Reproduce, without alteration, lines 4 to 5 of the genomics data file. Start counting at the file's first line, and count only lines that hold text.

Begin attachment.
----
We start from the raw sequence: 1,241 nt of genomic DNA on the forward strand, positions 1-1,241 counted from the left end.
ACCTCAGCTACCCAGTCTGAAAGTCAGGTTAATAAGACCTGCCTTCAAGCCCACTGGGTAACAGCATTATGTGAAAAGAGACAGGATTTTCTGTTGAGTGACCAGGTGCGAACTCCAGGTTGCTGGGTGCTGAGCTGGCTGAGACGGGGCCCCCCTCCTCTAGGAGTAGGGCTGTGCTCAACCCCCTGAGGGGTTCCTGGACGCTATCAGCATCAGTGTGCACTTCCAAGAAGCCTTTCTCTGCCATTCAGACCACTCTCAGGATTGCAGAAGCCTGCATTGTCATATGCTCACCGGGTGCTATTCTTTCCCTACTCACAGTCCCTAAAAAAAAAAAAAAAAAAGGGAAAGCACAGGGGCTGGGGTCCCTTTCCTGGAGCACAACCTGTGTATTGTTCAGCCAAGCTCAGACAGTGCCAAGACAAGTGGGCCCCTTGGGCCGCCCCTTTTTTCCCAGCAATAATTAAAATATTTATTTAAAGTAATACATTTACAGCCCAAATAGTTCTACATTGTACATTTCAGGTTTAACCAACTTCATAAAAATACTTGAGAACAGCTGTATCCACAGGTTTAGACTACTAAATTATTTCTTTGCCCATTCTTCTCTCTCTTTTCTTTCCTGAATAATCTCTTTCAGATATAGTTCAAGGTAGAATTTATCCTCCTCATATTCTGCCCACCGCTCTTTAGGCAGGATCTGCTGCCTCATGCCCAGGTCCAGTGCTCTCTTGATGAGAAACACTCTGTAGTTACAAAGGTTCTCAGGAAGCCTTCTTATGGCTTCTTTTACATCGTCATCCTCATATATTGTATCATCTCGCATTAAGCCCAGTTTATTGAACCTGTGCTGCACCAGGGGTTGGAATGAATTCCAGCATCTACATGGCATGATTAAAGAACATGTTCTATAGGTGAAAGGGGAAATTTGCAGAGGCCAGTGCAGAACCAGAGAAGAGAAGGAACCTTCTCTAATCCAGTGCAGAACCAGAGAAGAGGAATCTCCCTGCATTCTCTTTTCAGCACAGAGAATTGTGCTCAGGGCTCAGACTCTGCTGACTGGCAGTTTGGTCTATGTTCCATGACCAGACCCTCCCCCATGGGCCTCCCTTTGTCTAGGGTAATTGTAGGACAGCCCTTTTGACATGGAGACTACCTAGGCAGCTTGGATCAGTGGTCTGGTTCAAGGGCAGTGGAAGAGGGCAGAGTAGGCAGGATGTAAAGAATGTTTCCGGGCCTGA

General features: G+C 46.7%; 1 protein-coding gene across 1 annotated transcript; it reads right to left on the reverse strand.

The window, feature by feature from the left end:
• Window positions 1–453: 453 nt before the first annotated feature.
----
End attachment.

The window, feature by feature from the left end:
• Window positions 1–453: 453 nt before the first annotated feature.